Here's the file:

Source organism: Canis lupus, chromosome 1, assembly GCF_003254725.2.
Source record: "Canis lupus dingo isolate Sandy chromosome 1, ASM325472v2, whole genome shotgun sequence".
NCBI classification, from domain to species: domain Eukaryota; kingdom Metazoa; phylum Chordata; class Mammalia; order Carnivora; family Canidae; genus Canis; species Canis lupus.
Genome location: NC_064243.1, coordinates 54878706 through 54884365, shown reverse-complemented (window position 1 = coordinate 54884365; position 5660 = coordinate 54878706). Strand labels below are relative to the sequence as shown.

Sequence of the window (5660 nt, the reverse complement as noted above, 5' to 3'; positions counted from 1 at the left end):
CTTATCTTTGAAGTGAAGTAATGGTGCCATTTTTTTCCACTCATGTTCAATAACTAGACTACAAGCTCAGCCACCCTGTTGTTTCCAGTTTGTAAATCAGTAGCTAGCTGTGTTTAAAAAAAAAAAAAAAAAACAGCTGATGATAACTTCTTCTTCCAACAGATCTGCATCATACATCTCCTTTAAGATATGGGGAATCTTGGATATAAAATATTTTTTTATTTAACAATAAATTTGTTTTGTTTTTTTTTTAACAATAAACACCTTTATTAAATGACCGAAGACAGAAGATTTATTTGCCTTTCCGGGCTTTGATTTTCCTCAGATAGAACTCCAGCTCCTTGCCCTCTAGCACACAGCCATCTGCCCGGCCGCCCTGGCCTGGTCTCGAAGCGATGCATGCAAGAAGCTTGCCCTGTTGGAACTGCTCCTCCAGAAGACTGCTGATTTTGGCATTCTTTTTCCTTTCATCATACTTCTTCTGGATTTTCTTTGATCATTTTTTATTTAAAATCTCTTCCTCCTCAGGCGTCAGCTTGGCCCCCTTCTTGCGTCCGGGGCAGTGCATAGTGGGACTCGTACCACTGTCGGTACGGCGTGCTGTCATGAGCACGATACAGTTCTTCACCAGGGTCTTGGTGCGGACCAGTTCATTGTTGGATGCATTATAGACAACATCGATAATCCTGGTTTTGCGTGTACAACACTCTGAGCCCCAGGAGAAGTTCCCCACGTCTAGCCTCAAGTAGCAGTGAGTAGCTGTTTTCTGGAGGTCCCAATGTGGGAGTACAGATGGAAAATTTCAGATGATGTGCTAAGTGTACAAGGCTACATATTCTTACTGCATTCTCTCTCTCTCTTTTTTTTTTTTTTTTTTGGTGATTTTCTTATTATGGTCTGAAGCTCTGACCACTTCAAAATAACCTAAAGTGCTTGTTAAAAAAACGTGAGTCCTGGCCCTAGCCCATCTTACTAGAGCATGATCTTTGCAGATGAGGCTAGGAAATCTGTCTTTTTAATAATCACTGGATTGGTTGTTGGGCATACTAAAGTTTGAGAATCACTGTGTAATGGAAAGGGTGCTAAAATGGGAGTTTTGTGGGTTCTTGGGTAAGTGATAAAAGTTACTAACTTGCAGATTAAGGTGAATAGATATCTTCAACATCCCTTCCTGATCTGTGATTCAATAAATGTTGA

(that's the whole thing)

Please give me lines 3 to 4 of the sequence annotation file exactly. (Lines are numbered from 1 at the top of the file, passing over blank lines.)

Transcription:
NCBI classification, from domain to species: domain Eukaryota; kingdom Metazoa; phylum Chordata; class Mammalia; order Carnivora; family Canidae; genus Canis; species Canis lupus.
Genome location: NC_064243.1, coordinates 54878706 through 54884365, shown reverse-complemented (window position 1 = coordinate 54884365; position 5660 = coordinate 54878706). Strand labels below are relative to the sequence as shown.